Braised Lamb Shanks

   Today is probably one of the last days I can cook this kind of hearty dinner, it being so rainy and cool. Seems we’re having a Real Spring in NY!
I’ve been wary of the Lamb Shank in the past because I found the casing surrounding the shank to be weird. But I’ve cooked a variation of this dish once before and found out that with a long slow braise this casing turns tender and rather unnoticeable. Don’t fear the shank.
To braise means to cook something, usually meat, in a small amount of liquid after it’s been browned in fat in a pot with a tight fitting lid on the range or in an oven.This recipe was prepared on the range because my toaster oven couldn’t possibly accommodate a big pot.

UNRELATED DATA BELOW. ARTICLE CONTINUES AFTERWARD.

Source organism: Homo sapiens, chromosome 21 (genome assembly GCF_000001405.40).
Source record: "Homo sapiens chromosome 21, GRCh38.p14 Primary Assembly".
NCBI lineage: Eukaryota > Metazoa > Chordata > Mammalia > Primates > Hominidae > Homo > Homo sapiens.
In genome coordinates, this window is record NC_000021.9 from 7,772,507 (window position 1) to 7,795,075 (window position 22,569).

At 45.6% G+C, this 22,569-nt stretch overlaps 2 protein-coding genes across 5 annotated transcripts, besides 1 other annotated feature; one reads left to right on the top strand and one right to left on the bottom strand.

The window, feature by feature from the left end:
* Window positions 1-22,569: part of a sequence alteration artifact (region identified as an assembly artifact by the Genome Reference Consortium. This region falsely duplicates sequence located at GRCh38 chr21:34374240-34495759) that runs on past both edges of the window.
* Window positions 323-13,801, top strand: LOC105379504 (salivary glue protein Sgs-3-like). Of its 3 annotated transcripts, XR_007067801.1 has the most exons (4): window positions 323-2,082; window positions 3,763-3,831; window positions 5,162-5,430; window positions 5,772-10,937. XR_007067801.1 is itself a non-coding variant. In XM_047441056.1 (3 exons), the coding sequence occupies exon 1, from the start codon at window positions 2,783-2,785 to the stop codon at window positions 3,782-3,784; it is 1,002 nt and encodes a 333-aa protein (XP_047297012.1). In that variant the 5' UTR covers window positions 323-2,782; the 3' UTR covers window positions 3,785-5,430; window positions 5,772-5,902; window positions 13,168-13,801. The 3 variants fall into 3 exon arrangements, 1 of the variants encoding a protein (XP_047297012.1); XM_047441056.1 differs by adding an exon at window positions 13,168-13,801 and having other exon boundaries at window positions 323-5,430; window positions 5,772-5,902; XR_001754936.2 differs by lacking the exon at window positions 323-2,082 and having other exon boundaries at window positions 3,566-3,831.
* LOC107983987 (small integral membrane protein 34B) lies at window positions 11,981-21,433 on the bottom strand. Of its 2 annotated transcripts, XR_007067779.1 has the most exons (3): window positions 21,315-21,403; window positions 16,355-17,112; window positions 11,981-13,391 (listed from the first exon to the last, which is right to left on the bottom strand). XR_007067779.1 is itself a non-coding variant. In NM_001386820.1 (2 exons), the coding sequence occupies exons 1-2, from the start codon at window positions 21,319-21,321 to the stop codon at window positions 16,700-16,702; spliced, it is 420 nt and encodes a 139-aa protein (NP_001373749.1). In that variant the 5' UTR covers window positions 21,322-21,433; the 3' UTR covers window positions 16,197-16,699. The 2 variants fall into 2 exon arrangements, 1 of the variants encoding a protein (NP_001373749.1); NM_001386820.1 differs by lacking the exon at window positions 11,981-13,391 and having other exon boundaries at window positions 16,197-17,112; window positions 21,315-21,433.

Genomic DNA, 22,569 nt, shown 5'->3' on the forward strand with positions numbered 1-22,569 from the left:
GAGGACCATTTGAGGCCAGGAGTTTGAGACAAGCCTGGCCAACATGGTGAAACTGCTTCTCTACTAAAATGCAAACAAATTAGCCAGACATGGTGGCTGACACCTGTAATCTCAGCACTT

This recipe feeds 2 and takes about 2 and a half hours from chopping board to dinner bowl.
This meal’s ingredients cost under 12 dollars,not counting the alcohol.
2 big untrimmed lamb shanks,browned on both sides for 6 minutes each side or until nice and brown
3 carrots,chopped
3 ribs celery,chopped
4 cloves chopped garlic,mashed and diced
1 shallot,chopped fine
1 onion,chopped fine
2 stalks of green onion,chopped
2 sprigs of rosemary,whole
2 generous splashes of extra virgin olive oil
2 tsps strawberry preserves
fresh black ground pepper
dash of paprika
1 container of chicken stock
A bit of alcohol
2 cups of red wine
1 splash dry sherry
1 splash brandy,to deglaze the browning pan

In large frying pan:
Heat, add olive oil.
Season shanks with salt and freshly ground black pepper,place in frying pan, brown on both sides, about 6 to 7 minutes each side.